Wilson was actively involved in anarchist agitation against the colonialist celebration of the quincentenary of Columbus’s journey and subsequent genocide. One of the things that came out of this agitation was the influential collection Gone To Croatan: The Origins of North American Dropout Culture, which documented the hidden history of resistance to colonialism in North America.
It brought together an all-star cast of radical scholars, scholarly radicals, activists, and artists, and provided tangible evidence that “another world is possible,” and it was there the whole time if you just knew where to look. Wilson helped conceive of the project and assisted co-editors Ron Sakolsky and James Koehnline to bring the volume together.
There is no complete bibliography of Wilson’s work, but his Wikipedia page lists 56 books. He was a prolific writer in many different subjects and the very model of an independent radical scholar.
Wilson was a historian, promoter, and participant in the American communalist tradition. He was a radical historian of piracy in the tradition of E.P. Thompson, Larry Law, and Marcus Rediker. He wrote historical work about anarchism, eugenics, the fringes of Free Masonry, entheogens in Ireland, the last stand of classical Paganism in 5th century Egypt, contemporary art, and was a well-respected poet with 20+ published volumes.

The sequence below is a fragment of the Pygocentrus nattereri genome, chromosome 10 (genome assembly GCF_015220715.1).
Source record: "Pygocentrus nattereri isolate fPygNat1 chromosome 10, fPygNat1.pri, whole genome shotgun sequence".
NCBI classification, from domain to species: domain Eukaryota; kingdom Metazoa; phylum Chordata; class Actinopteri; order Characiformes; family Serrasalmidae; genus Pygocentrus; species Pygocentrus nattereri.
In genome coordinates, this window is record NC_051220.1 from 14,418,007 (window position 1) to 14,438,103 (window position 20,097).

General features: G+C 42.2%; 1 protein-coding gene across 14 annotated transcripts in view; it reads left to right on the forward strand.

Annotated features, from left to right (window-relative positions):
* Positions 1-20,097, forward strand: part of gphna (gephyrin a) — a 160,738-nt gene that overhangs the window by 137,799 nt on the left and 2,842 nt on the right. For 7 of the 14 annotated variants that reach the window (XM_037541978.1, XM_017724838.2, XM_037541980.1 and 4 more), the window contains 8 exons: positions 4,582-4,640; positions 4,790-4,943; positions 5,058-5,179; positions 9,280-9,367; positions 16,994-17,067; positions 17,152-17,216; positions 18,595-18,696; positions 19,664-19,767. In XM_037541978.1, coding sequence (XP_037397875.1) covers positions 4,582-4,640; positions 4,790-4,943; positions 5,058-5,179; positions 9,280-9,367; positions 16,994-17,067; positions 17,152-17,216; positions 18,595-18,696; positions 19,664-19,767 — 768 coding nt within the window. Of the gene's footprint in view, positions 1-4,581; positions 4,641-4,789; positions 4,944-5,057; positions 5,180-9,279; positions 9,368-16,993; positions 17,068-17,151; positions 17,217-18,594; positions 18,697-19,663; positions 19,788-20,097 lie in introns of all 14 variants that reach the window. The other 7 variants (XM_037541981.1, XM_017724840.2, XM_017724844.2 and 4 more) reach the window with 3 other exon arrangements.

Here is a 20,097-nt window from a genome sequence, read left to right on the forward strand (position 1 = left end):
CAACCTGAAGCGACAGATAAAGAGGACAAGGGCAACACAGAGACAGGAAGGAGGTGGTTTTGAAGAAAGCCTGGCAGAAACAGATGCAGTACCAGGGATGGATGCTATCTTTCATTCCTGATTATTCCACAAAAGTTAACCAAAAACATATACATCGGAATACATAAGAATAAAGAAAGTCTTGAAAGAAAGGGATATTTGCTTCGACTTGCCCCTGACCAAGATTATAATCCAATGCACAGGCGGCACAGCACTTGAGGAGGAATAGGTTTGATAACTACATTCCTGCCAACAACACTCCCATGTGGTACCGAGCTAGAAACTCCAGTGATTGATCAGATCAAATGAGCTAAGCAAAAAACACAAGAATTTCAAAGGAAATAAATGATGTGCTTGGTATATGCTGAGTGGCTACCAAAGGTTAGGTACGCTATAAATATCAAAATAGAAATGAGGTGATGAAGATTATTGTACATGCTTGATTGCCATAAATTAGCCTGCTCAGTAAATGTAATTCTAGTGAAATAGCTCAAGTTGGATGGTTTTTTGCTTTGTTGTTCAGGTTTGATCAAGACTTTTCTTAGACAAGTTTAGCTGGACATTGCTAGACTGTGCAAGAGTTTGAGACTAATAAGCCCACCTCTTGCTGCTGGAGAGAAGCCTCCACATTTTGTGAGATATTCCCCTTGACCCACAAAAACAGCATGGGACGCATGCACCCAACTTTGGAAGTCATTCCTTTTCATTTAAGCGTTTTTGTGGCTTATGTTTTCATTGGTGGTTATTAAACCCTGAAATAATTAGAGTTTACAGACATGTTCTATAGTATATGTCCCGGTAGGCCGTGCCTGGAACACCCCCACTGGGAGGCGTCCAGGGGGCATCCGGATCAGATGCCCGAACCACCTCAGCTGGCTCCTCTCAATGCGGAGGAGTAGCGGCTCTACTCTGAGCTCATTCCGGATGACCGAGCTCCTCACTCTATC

He was a regular figure in the anarchist press, publishing extensively in the Fifth Estate and various zines and micro publications from the 1980s until his death.
Later in life, despite poor health, Wilson remained enthusiastic about the Kurdish struggle, and edited a volume about the Rojava Revolution. He was passionately interested in Indigenous resistance, soliciting information about, and raising money for Wet’suwet’en land defenders in so-called Canada.
He lived out the last years of his life in upstate New York in poverty, surrounded by piles of books, manuscripts, letters from his vast numbers of correspondents, objets d’art, strange religious artifacts, and many friends.
Peter Lamborn Wilson was a brilliant mind who was generous with his time and encouragement. He was a scholar dedicated to human liberation, a lifelong anarchist (from the age of 12, converted by George Herriman’s Krazy Kat) and one of our few truly great anarchist literary figures.
Hail and farewell, Peter Lamborn Wilson: October 20, 1945-May 22, 2022.
David Tighe is an anarchist, mail artist, and zine maker living in Alberta, Canada.
See Fifth Estate contributions by Peter Lamborn Wilson and Hakim Bey.